Albeit Chinese A2/AD capabilities are highly networked till the ‘First Island Chain’ (spanning from Japan’s Kyushu to Okinawa, Taiwan, the Northern Philippines to central Vietnam), it is mired with inherent limitations. China is lacking a sufficient number of nuclear-powered submarines vis-à-vis American advanced and qualitatively superior submarines. Notably, though China may have stationed short- to long-range missiles of all sorts, capable of challenging the adversary’s presence, on its artificial islands in the SCS, their crucial component—radar —that is essential for guiding a missile is constrained by the low curvature of the earth and subsequent constrained sensor coverage. 

To enhance the coverage of radar on the militarised islands in the SCS, China has deployed over-the-horizon (OTH) radars, however, this is useful only for early warning and would require very low frequencies for the resolution needed for hitting targets. Moreover, even early warning functions require ‘fixed installations that are inherently vulnerable’. Alternatively, radars installed in aircraft are hard to defend and are equally vulnerable to adversary’s anti-radiation missiles (ARMs). Trying to enhance the line-of-sight of radar using aircraft would provide adversaries with a structural advantage by exposing the transmission’s location. As radar’s signals travel, they spread out and weaken and the signal is required to travel to the target and back again to the transmitter to launch any missiles— this, however, gives enough signal and time to the target to launch ARMs. Likewise, satellite-based radars are vulnerable to America’s Anti-Satellite (ASAT) weapon system in an all-out war and ship-based radars are hard to disguise given the absence of a ‘complex background’ and large size of vessels make them easily detectable in an open sea. 

As we fathom into the future, China’s bid to control its ‘sphere of influence’ would be frustrating owing to the presence of the US troops and military paraphernalia in the region, Taiwan’s boosting of its A2/AD capabilities, and American allies’ military and technological improvements. The rhetoric that China is shifting from ‘sea-denial’ to ‘sea-control’ is exaggerated for the time being. Even with upgraded military installations on the Spratly Islands, vessels and aircraft (flying at low altitudes)  can manoeuvre through the region and are hard to detect by radars. It would be difficult for China to extend the range of its A2/AD capabilities beyond the ‘first island chain’ and, at most, the region would be of competing spheres of influence where China and adversaries would create a ‘zone of mutual exclusion’, where the movement of both sides are highly constrained. A ‘sea-sickness’ still haunts the CCP as it is struggling to control the region exclusively and is unable to reunify Taiwan at ‘affordable’ costs. As Xi has used nationalistic indoctrination, more than his predecessors, to vindicate the CCP’s rule, the survival of the regime would be in question as Chinese international adventures smack of frustrations.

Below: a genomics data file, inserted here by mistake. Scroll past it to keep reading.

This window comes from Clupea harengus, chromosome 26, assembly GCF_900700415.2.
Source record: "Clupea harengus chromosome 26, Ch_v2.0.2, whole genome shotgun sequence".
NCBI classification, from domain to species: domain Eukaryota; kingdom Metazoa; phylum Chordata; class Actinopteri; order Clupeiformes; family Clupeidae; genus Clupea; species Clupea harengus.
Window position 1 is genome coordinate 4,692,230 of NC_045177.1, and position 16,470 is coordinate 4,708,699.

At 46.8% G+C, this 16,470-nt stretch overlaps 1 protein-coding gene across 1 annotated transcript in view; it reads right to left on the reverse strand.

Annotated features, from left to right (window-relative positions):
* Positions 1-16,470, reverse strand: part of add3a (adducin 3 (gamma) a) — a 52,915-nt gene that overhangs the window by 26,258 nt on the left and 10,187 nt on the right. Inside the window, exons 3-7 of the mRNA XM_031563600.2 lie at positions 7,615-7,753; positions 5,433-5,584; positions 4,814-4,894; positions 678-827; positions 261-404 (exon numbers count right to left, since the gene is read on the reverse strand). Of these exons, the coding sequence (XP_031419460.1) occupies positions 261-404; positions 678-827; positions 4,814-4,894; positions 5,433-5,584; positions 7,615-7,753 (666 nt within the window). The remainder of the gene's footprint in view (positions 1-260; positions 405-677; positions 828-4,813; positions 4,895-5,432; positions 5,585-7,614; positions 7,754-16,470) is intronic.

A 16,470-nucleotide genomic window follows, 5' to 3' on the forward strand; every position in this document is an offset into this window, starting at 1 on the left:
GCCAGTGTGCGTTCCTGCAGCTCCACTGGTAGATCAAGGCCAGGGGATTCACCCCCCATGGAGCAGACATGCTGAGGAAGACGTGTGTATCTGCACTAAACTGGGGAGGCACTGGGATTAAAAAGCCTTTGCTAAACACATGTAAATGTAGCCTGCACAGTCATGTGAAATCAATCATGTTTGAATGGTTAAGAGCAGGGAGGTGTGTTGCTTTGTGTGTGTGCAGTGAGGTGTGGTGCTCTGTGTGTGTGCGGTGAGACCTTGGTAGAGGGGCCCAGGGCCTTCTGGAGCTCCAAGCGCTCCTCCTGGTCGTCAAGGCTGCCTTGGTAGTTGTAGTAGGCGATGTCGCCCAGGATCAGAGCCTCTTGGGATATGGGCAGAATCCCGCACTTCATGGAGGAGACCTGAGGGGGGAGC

[Photo by U.S. Navy, via Wikimedia Commons]

Anshu Kumar is a Master’s student at the School of International Studies, Jawaharlal Nehru University, New Delhi, India. He has worked at the Centre for Land Warfare Studies, previously. The views and opinions expressed in this article are those of the author.